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The Conjuring poster

CAST
VERA FARMIGA
PATRICK WILSON
JOHN BROTHERTON
SHANLEY CASWELL
KYLA DEAVER
MACKENZIE FOY
JOEY KING
SHANNON KOOK
ROD LIVINGSTON
HARRY McFARLAND
LILI TAYLOR

WRITTEN BY
CAREY HAYES
CHAD HAYES

PRODUCED BY
ROB COWAN
TONY DEROSA-GRUND
PETER SAFRAN

DIRECTED BY
JAMES WAN

GENRE
HORROR
THRILLER

RATED
AUS: MA
UK: 15
USA: R

RUNNING TIME
112 MIN

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THE CONJURING (2013)

Supernatural horror at its most potent, The Conjuring establishes director James Wan as a master of horror in this based-on-real-events dread filled tale of pure evil and those who dedicate their lives to combat it.

If you’re looking for real life ghost busters, then you can’t get more renowned than Lorraine and (the late) Ed Warren, “paranormal investigators” extraordinaire whose work on the Amityville Horror brought them fame and plenty of scepticism. The Conjuring looks at their involvement in the haunting of  the Perron family whose newly acquired upper state abode reveals a dark past, as an evil spirit torments with violent menace.

Clearly a fan of the Warrens is Australian director James Wan, he who launched torture porn with Saw and spooked us silly with Insidious. The Conjuring compares in style to the latter  yet does away with the ghost train elements which derailed Insidious third act and replaces it with many classic horror elements. When watching The Conjuring it is clear which films Wan is influenced by, with Poltergeist, The Exorcist and especially The Amityville Horror (of which The Conjuring could be called an unofficial remake) felt throughout.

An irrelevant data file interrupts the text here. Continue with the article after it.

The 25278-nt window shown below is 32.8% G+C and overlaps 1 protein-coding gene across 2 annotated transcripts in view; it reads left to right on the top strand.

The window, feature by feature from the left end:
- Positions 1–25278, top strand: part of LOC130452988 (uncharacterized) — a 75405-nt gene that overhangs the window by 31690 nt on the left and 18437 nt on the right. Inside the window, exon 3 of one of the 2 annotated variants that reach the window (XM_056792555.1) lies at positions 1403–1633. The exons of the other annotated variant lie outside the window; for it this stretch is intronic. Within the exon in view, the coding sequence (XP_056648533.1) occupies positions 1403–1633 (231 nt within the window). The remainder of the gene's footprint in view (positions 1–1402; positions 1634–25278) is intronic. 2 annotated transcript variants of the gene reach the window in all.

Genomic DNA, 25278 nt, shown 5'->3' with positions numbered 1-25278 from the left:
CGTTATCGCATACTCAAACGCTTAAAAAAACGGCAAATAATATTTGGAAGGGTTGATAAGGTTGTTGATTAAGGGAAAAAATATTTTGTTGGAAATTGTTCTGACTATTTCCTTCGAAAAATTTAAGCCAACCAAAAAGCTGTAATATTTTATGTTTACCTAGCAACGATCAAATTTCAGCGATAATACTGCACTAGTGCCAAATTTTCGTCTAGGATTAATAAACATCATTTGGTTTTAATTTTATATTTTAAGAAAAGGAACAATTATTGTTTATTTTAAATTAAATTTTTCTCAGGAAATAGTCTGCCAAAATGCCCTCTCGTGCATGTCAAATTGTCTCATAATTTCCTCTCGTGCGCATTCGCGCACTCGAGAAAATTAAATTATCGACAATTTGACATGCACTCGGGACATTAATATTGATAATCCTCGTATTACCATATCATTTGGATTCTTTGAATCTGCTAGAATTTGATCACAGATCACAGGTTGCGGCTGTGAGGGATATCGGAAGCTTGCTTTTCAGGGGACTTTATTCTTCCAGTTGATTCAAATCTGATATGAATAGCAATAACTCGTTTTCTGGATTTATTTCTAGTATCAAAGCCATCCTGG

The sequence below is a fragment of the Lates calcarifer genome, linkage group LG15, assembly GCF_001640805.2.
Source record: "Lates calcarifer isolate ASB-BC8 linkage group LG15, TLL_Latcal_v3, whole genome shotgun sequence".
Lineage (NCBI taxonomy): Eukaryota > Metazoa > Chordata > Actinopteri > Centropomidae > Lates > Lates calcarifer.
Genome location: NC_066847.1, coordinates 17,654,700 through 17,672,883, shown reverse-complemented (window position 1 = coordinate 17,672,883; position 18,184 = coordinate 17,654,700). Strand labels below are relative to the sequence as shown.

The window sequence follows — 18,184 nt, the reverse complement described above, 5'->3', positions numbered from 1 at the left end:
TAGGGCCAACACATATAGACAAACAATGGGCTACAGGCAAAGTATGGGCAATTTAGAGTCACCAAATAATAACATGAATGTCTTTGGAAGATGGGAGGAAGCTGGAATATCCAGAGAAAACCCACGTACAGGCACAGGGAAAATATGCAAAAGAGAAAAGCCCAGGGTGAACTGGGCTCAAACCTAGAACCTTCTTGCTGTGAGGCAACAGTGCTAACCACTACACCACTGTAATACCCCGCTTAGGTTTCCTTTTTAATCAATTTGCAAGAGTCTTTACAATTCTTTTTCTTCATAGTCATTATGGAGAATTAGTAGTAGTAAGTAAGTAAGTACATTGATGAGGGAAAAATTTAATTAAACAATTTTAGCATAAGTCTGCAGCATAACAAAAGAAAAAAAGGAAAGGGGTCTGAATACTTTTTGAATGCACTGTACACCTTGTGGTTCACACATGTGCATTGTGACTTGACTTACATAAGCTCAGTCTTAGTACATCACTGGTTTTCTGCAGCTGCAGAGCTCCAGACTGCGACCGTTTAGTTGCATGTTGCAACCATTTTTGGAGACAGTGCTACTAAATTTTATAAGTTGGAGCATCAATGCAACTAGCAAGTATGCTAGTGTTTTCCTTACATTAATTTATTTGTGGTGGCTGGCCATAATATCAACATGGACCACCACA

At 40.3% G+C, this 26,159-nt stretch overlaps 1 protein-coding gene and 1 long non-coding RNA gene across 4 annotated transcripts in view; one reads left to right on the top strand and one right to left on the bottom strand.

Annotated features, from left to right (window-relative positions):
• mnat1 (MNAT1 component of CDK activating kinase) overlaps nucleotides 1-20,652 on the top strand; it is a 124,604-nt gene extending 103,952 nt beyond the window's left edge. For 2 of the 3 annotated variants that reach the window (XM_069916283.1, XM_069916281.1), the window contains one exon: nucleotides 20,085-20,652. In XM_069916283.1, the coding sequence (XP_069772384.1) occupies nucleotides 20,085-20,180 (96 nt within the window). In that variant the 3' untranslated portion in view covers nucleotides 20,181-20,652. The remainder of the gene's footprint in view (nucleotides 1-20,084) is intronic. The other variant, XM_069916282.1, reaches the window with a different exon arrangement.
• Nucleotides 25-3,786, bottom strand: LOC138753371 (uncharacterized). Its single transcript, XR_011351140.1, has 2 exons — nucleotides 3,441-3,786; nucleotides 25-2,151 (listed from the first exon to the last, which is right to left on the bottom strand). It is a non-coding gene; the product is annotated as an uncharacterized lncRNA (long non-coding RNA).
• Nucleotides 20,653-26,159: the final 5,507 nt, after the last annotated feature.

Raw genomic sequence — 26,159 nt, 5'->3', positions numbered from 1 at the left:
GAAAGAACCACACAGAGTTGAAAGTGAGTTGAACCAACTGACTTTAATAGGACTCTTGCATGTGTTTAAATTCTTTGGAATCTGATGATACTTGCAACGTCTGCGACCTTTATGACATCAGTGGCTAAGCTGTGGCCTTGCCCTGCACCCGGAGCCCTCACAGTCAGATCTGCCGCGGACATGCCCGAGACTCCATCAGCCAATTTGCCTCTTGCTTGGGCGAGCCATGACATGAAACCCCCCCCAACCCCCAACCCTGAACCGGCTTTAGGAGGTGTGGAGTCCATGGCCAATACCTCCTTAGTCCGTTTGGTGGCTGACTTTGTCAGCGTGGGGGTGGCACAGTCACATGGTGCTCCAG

Yet so masterful is Wan’s skill at scaring the holy hell out of his audience, any feelings of deja-vu are forgiven for The Conjuring is a horror opus with conductor Wan’s hair raising methodical pace steering us through a supernatural thriller drenched in tension, and featuring scenes of horror that will sear itself in the mind and come back to haunt you in your nightmares.

Contemplating are the excellent performances, especially from Lily Tomlin and the young group of actors who play her daughters. It is their reactions which sell the invisible evil in the dark and the menace of a creaky floor board, as does the excellent practical effects that (once again) harken to the horror classics of the 1970s. No so much the dialogue, but then again horror at its most effective is more about tone than it is about the spoken word (save for the rare beast that perfectly melds both).

An ace that The Conjuring has that other recent horror movies don’t is an interesting duo like the Warrens as lead players. While the real life couple have and will draw divisive opinions from believer and sceptic alike, the Warren characters as played by the wonderfully paired Vera Farmiga and Patrick Wilson bring something unique to the table during these secular times: an unquestionable religiosity in the devout Catholicism which gives them strength when facing evil at its most sinister.

This is where the comparisons to The Exorcist are given credence, as both films know that the only effective way to portray evil is to provide its counter. After all, who is the Devil if there is no God?

Something to mull over when those nightmares wake you in the middle of the night.

****

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